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Issue of 3/18/2009

Cover Story:

Foreclosure fallout
by Sandra Svoboda
Lansing looking for answers to crisis


Bum rap by Detroitblogger John
Longstanding grocery store is a skid row meet-and-greet

Supreme teams by William E. Ketchum III
Karriem Riggins' mad skills have led to collaborations with everyone from J. Dilla to Herbie Hancock


Comics (Comics)

Couch Trip by Metro Times film writers (Couch Trip)
The Lone Star state's vibrator cap, a Luchino Visconti snoozefest, a TV-horror visionary and Paul Newman stinks

Letters to the Editor by Metro Times readers (Letters to the Editor)

Motor City Cribs by Doug Coombe (Motor City Cribs and Rides)
Freestyler and beat-picker Smoke's west-side digs

Rouge read by News Hits staff (News Hits)

Still smoldering by News Hits staff (News Hits)

Sunny days by News Hits staff (News Hits)

Night and Day by Megan O'Neil (Night and Day)

Case for a czar by Jack Lessenberry (Politics and Prejudices)
Can Charles Ballard and progressive taxation fix Michigan's screwed-up finances?

Dangerous fun by Dan Savage (Savage Love)
A few fine points before scheduling that stranger-kidnapping rape fantasy

Tossed and loaded by Metro Times food staff (Short Order)
At local eateries, our salad bowl runneth over

The Fischer building by Travis R. Wright (Sketches in Grit)
This guy Dion talks UFOs, dead unicorns and the rising Detroit arts underground

'Detroit all of my life' by A.J. O'Neil (Your Space)
The first in our new series of reader-written essays



No Line on the Horizon - U2 Reviewed by Serene Dominic (Record)

Still Dangerous - Thin Lizzy Reviewed by Brian Smith (Record)

Crash and Burn - Sinner Reviewed by Kent Alexander (Record)

Midnight at the Movies - Justin Townes Earle Reviewed by Chris Parker (Record)

Thorn of Thrones - Giant Brain Reviewed by Brett Callwood (Record)

Years of Refusal - Morrissey Reviewed by Laura Witkowski (Record)


Last House on the Left Reviewed by Corey Hall (Movie)
This remake is little more than a glossed-up, pointless exercise in graphic violence, materially different from the original only in higher production values and the sad fact this stuff shocked back in ’72. The well-heeled Collingwood family checks in at their remote lakeside summer home, and teen daughter Mari promptly takes the car into town and hangs with her saucy pal Paige (Superbad cutie Martha MacIsaac). Soon enough a cadre of cookie-cutter movie maniacs, with jailbreaks and cop-killings in their wake, capture the girls and hole up in a dingy hotel room. For 40 minutes, we’re forced to watch them, in deplorable detail, screech and writhe in the dirt, abused, beaten and defiled by these psychos. When the thugs take refuge from a storm in the Collingwoods’ home, the tables turn — the vengeful parents get all medieval on their asses.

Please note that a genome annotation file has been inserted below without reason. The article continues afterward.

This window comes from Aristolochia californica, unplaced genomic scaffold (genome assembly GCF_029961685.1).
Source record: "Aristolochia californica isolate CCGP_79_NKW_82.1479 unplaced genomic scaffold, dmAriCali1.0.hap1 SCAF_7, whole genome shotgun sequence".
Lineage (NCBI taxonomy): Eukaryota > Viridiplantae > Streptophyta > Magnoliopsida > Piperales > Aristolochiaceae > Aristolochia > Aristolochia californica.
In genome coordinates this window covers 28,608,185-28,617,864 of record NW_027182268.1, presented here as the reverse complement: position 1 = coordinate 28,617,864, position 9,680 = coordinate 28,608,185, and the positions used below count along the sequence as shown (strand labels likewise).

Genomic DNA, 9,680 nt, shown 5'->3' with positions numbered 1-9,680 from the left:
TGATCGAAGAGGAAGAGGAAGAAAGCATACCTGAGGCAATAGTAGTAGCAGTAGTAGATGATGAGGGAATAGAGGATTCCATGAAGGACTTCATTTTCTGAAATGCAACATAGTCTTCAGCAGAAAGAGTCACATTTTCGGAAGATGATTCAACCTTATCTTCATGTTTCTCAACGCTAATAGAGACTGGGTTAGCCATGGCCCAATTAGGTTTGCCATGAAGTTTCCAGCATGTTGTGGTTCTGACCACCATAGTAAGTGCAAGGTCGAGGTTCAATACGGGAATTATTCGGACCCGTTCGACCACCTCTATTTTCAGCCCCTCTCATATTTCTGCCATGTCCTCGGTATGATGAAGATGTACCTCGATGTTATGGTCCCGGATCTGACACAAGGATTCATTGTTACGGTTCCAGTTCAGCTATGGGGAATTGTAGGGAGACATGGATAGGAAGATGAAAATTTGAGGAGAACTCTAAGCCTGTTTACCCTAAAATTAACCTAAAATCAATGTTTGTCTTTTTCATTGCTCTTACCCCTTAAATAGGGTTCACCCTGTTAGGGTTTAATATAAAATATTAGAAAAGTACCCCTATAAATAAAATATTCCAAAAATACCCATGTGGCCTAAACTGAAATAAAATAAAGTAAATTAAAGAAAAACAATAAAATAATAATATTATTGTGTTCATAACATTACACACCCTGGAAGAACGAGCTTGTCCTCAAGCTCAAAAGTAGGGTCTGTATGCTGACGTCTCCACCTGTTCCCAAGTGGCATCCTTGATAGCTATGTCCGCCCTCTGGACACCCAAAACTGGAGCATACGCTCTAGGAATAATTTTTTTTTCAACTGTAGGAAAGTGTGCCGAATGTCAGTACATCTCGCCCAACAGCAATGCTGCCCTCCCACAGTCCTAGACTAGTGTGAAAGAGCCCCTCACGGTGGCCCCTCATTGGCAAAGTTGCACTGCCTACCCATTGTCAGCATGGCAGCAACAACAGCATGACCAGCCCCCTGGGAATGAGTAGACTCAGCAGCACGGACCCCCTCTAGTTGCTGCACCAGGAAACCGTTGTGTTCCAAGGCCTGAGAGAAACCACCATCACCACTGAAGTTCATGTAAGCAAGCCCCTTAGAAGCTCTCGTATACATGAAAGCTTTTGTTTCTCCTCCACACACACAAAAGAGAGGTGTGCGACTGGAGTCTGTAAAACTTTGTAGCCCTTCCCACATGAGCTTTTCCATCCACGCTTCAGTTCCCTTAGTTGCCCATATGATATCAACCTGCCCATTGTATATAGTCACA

Race to Witch Mountain Reviewed by Corey Hall (Movie)
This snappy spit-shine of the ’70s movies cranks up the effects, action and excitement, despite being disposable and formulaic. Dwayne Johnson (no more “Rock” please) has had spotty success as a major action star, but when it comes to family fare, dude is money. He’s perfectly suited to the role of cynical ex-mob man Jack Bruno — who warms up as the kids’ protector — and we can thank our lucky stars that it wasn’t Vin Diesel, as the five people who saw Babylon A.D. will surely attest. Johnson is nicely re-teamed with his Game Plan director Andy Fickman — who, by the way, won’t be confused with Steven Spielberg but knows enough to hit the throttle early and not let off.

Shoot the Piano Player Reviewed by Jeff Meyers (Movie)
Though an adaptation of David Goodis’ livre noir, "Down There," Truffaut hardly takes his straight-faced source material seriously, opting instead for narrative asides, flippant genre-hopping and a kid-in-jeopardy melodrama. Charlie (Charles Aznavour) is a once-famous pianist who suffered a Greek tragedy of marital infidelity and retreated from the world. Now a honky-tonk piano player in a run-down Paris bar, he falls in love with a comely waitress but is paralyzed by his reticence. Worse, his ne’er-do-well brother embroils him in a gangland feud that results in the kidnapping of his youngest sibling.


Red Pepper Deli Reviewed by Jane Slaughter (Restaurant)
A new dining destination for raw food enthusiasts, serving scrumptious, cashew-strewn fare, with vegetables, nuts, fruits, sprouts and seeds — plain, grated, mashed, pulverized and liquefied. Salads feature a ton of ingredients, such as spinach with tomato, onion, carrots, currants, apples and pecans. A sweet beet slaw tosses in apples, raisins, lemon juice and agave nectar. In addition there are juice blends, smoothies and shakes. Raw food doesn’t have to be served cold or room temperature. Red Pepper uses a dehydrator, which doesn't get much hotter than 100 degrees, to make “stir fries.”